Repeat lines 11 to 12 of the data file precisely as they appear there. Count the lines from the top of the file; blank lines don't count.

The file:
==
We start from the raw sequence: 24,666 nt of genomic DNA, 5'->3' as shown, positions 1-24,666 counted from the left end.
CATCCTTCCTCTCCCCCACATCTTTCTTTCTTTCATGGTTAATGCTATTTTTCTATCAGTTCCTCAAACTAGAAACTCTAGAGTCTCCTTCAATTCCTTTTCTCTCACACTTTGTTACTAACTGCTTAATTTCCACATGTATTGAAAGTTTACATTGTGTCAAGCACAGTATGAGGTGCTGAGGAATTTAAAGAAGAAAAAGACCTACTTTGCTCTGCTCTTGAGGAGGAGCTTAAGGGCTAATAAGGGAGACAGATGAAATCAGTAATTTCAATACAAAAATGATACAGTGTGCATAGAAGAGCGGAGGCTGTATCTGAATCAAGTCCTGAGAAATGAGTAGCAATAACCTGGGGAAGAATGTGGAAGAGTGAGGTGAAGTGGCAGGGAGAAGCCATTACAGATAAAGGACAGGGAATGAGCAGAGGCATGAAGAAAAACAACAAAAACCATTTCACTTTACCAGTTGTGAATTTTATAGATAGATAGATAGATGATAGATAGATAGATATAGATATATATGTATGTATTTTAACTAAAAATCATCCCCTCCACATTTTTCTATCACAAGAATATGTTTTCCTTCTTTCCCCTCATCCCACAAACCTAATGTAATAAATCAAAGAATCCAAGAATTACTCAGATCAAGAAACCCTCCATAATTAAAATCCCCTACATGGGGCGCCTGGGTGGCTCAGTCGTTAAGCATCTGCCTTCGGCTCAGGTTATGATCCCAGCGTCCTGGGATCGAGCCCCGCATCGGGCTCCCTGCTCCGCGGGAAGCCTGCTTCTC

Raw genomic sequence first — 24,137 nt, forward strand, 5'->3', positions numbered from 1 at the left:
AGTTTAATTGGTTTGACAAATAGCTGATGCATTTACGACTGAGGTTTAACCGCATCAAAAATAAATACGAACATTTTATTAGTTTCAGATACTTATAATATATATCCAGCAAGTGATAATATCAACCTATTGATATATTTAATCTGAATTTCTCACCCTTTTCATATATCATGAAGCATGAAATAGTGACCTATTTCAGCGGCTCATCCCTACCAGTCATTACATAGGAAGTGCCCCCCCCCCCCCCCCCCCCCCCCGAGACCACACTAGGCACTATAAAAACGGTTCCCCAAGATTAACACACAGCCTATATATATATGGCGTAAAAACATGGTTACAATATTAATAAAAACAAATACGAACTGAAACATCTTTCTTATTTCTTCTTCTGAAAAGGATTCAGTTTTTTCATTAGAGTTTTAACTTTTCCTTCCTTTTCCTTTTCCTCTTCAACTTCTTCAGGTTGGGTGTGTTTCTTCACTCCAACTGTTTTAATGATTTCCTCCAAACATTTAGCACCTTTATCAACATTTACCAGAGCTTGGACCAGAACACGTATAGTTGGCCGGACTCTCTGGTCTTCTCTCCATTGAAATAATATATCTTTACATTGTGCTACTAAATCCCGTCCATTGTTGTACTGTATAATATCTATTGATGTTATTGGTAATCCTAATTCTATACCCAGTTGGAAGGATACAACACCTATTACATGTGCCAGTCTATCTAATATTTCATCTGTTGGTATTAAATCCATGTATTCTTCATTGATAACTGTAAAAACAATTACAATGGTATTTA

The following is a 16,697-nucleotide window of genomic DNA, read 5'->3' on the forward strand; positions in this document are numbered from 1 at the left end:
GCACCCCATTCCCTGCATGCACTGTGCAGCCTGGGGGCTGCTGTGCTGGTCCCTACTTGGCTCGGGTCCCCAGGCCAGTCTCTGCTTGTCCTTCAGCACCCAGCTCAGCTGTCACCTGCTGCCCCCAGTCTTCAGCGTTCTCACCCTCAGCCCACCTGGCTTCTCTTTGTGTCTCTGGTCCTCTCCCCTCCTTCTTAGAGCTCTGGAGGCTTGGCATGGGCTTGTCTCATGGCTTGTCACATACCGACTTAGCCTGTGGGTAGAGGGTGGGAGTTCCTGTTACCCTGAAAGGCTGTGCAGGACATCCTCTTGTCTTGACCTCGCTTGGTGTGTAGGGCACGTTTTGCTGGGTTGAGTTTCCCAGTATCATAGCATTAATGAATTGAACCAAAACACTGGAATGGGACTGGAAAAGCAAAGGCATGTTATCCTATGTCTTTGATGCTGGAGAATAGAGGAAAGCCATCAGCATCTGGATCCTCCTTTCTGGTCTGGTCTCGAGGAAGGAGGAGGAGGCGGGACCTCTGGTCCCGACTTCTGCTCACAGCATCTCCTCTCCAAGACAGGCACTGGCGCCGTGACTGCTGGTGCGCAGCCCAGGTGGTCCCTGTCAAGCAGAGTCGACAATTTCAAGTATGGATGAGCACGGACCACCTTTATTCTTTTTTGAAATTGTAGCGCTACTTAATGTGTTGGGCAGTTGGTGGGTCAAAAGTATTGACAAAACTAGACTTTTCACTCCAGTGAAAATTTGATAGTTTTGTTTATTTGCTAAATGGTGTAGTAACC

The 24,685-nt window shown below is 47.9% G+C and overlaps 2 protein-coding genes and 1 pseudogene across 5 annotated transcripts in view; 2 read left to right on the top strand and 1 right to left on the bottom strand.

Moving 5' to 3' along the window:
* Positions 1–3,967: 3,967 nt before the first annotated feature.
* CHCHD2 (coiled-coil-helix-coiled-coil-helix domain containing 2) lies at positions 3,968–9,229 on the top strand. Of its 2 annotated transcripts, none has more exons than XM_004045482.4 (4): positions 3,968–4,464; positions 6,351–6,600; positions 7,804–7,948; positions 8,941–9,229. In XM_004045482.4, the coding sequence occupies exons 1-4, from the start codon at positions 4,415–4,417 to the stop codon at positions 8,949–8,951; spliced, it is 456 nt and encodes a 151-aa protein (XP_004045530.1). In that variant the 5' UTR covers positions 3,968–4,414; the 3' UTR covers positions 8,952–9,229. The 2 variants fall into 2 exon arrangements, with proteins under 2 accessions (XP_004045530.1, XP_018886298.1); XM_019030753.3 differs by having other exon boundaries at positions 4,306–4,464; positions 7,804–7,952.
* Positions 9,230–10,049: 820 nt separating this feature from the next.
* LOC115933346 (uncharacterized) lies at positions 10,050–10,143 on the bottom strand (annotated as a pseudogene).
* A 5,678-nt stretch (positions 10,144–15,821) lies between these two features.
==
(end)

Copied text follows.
* Positions 9,230–10,049: 820 nt separating this feature from the next.
* LOC115933346 (uncharacterized) lies at positions 10,050–10,143 on the bottom strand (annotated as a pseudogene).